(WBKO) -- The horrific crime is becoming extremely relevant in the community and state of Kentucky.
The average age of human trafficking victims is 14-16 years old.
Well over ten million people human trafficking victims worldwide this year alone.
"If you have a heart, they're not property, they're people," says Missy Cunningham, Board President of Phoenix Rising, a local nonprofit dedicating to helping victims.
"It's the fastest growing criminal enterprise in the world, and it's in every single community," says Andy Beshear, Attorney General of Kentucky.
Some may not realize that this crime is taking place closer than you think.
"It happens within blocks of this church, within block of your church, or within blocks of your school," says Cunningham.
The heinous crime consists of many different components.
"Human trafficking not only has to be sex crimes, but it can be labor," says John Moberly, Commissioner of the Department of Criminal Investigation.
Essentially creating modern-day slaves. The problem is the ratio of victims to convictions does not even compare. According to the Trafficking in Persons Report conducted by the Department of State, there have been fewer than ten thousand reports in 2016 because of limited funding and poor training.
In Kentucky, many key players in government have recently taken initiative.
"Over the last year, I'm really proud of where Kentucky has come in addressing human trafficking. I believe we've moved from behind the curve to even leading the nation in a couple of areas,” says Beshear.
Using several different strategies.
"I believed we moved from behind the curve, to even leading the nation in a couple of areas," says Andy Beshear.
One, a free software exclusively offered to law enforcement called Spotlight.
"Basically it collects data off the internet, it helps us find potential human trafficking victims. it shows where men or women are moving across the state advertising or across the country advertising," says Moberly.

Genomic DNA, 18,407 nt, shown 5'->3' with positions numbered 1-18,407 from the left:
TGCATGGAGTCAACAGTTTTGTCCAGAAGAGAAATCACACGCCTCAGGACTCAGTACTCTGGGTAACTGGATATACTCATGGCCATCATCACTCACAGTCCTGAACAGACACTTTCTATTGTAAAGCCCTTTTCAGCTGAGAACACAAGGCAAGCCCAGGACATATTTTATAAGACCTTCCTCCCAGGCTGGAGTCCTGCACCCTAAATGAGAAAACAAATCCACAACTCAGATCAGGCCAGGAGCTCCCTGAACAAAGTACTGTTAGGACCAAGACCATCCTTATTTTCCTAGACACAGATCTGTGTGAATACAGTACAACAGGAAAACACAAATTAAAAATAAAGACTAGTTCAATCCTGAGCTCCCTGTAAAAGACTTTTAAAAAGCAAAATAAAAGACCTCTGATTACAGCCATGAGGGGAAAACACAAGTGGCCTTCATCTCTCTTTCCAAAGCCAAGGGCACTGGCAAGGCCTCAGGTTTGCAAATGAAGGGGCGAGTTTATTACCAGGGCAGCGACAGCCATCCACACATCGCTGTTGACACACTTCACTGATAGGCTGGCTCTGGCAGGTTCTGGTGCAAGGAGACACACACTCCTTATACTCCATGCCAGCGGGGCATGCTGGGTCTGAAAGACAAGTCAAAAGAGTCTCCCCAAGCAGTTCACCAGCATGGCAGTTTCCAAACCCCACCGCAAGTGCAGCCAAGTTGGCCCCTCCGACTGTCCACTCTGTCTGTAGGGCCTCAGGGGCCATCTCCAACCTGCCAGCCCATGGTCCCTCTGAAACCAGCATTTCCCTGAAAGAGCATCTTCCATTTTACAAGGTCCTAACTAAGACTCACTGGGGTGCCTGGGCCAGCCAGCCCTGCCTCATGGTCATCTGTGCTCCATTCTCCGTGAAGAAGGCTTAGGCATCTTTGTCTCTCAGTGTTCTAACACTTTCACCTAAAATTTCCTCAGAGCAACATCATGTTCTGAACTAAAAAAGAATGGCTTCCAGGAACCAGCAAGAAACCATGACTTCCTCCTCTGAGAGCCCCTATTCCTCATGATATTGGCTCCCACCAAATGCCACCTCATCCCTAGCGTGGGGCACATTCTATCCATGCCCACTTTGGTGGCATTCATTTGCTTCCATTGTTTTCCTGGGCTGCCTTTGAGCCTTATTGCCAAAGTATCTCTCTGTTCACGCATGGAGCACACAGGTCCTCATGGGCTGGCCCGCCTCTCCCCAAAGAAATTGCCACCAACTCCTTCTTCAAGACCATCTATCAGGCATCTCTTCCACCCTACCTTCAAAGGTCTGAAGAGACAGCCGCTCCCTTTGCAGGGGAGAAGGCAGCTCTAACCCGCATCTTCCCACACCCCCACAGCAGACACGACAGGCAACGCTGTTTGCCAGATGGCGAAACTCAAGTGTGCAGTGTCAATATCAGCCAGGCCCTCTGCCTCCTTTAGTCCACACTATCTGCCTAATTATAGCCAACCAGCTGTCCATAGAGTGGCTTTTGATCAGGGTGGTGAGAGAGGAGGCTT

The National Center for Missing and Exploited Children says that 73% percent of all child trafficking reports it receives, involve Backpage- an online classified site, but a popular tool for sex trafficking.
"Backpage is horrific," explains Beshear, "they are basically engaging in a marketplace for child sexual slavery, and they need to be shut down."
The second strategy the state is initiating is education.
"We're working with the Department of Criminal Justice training to develop education in the future for law enforcement. We do training at the law enforcement conferences, and I truly think that we're making a difference," says Moberly.
Even this past summer, Moberly spent time across the state training local law enforcement for identifying victims along with the crime.
"Whether it's law enforcement, our Department of Criminal Investigations… [Kentucky] has more investigations going on in human trafficking right now, then I think we ever have in the state," says Beshear.
A local nonprofit is also doing what it can to help.
"The ultimate goal is an eight bed facility, it would house juvenile girls," says Cunningham.
Phoenix Rising plans to help to survivors in a number of ways.
"Education, we will also have counseling services, we will have Life skills," explains Cunningham.
Both the state and Phoenix Rising aim to create survivors.
"To realize that they can come out of the things that they've been through, and survive, and not just survive, but to thrive," says Cunningham, reflecting on her victim’s stories.
Nonprofits and efforts from the state have increased in raising awareness, educating, prosecuting and lending a hand to victims. Together, combating human trafficking one day at a time.
"We can make Kentucky safer," says Beshear.
Signs of human trafficking victims include anxiety, avoidance of eye contact, signs of physical abuse, rarely alone- among other signs. To report human trafficking call the National Human Trafficking hotline at 1-888-373-7888.
Department of Justice Human Trafficking Office: 888-428-7581